\begin{aligned} \frac{d u_j(t)}{d t} \approx \frac{1}{\Delta x} (F_l(u_j(t)) - F_r(u_j(t))) \end{aligned}

for each control volume u_j , grid spacing \Delta x and the numerical fluxes F at the left and right interface.
This procedure is naturally conservative and monotonicity preserving (see e.g. [2][11]). To enhance the efficiency of the FV scheme, a linear reconstruction of the control volumes is considered for high order FV. This preserves the mass conservation but comes at the loss of the monotonicity property under which every linear high order scheme suffers, known as Godunov’s order barrier theorem [6]. That causes oscillation at discontinuous fronts or extremely steep gradients, known as the Gibbs phenomenon [5]. To overcome this problem, a non-linear mechanism can be built in for the reconstruction such as a slope limiter [2] or a WENO scheme that estimates and weights different polynomials on a neighbouring stencil to estimate a value for the control volume (as derived by von Lieres and Andersson [13] and implemented in CADET). This way, the FV approach allows for the construction of essentially non-oscillatory high order (in this case up to 3) schemes.

Finite Element schemes
Just like with FV, the spatial domain is divided into cells but instead of constant control volumes, finite element schemes define a polynomial of arbitrary high order inside each cell approximating the conservative variables. The great advantage of a polynomial approach within the cells is that FE methods can achieve spectral accuracy with respect to the polynomial degree when the solution is sufficiently smooth [4][10]. Hence a lower number of DOF’s is needed to achieve the same accuracy as a low order (in this case ≤3) scheme, leading to a smaller semidiscretized ODE system to be solved and therefore higher computational efficiency.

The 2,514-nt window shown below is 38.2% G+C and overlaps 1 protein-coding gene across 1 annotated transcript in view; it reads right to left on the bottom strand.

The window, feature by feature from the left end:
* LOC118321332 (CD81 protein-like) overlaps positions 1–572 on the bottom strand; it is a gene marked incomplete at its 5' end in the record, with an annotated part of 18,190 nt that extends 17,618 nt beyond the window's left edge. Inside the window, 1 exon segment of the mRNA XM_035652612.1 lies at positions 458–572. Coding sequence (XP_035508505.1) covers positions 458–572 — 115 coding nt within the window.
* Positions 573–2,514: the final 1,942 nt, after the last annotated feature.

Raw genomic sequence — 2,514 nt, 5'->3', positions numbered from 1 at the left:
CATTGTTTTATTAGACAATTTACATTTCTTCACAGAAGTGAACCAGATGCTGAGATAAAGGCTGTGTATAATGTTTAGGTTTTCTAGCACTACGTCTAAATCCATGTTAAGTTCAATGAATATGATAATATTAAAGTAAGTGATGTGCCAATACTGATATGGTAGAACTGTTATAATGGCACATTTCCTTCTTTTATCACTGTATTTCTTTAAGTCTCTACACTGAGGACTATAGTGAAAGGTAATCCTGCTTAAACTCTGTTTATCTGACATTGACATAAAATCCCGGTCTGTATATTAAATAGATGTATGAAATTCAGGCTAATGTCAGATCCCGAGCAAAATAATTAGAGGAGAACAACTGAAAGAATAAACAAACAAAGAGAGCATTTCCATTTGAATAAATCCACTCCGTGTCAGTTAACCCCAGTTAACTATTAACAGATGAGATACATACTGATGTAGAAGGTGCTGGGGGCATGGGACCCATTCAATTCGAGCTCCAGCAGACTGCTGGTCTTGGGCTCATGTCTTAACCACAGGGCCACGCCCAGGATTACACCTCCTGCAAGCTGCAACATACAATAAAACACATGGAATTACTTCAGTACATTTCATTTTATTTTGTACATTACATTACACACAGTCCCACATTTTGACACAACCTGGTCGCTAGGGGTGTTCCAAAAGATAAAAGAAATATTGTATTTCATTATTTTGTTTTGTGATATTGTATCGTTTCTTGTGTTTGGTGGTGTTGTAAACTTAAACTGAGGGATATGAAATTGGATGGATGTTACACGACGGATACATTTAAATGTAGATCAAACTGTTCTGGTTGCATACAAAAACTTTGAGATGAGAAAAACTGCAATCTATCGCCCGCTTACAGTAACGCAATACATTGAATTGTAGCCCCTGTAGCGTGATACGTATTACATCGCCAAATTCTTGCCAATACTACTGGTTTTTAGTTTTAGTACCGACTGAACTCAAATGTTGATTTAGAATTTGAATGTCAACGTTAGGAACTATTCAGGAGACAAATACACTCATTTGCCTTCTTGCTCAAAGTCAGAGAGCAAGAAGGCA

There are two major approaches coming with FE schemes. The classical FE is the continuous Galerkin (CG) method where cell interfaces are conditioned to be continuous, leading to a tightly coupled ODE system. The second FE approach is the discontinuous Galerkin (DG) method, which can be thought of as a combination of the FV and the CG scheme. In contrast to CG and in correspondence with FV, the cell interfaces are discontinuous. This way a feasible numerical flux to solve the local Riemann problem can be applied, which adds numerical dispersion to the scheme. This additional artificial dispersion is considered beneficial [3] as a feasible numerical flux yields stabilizing and with refinement decaying dispersion. Compared to that, the CG scheme must be extended by additional dispersive terms (see e.g. a SUPG scheme [20]) to achieve comparable stability properties.
On the other hand, DG results in a larger ODE system than CG since two DOF’s are used at every interface node.